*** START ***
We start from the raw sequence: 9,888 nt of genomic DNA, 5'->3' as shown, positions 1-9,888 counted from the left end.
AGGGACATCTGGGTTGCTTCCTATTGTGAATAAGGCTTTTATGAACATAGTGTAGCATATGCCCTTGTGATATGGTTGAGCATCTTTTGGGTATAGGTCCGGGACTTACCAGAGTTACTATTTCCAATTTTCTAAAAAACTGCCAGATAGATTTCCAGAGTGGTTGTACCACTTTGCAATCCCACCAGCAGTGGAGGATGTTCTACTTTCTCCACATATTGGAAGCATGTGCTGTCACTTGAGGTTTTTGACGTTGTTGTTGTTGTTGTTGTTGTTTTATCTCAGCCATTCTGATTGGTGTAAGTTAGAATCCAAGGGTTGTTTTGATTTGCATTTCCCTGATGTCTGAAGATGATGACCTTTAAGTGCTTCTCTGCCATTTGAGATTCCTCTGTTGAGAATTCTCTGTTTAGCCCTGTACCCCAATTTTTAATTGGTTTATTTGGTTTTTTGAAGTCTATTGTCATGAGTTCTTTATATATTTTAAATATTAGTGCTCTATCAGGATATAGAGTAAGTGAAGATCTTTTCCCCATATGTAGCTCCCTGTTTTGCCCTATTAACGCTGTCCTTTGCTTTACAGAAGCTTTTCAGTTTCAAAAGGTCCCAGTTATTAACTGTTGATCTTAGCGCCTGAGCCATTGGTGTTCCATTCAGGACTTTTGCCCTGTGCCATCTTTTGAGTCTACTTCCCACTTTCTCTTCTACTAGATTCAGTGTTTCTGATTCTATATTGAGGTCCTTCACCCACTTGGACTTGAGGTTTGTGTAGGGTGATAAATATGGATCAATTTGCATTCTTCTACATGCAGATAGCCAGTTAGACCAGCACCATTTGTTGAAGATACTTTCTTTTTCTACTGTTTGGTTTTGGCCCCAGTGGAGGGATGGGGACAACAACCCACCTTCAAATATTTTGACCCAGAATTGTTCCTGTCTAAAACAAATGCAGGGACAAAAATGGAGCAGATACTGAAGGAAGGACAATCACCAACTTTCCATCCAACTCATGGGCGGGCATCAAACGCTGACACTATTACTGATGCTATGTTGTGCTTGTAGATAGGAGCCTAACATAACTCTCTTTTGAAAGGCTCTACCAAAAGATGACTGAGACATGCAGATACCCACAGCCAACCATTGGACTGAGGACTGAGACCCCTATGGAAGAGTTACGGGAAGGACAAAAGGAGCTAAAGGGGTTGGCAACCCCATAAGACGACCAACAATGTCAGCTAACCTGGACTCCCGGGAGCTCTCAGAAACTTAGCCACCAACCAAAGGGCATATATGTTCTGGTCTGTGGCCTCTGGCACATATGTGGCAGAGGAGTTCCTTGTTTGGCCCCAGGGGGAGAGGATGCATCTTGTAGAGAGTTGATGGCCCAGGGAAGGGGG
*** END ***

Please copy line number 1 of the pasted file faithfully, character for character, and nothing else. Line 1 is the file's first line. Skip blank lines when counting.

We start from the raw sequence: 9,888 nt of genomic DNA, 5'->3' as shown, positions 1-9,888 counted from the left end.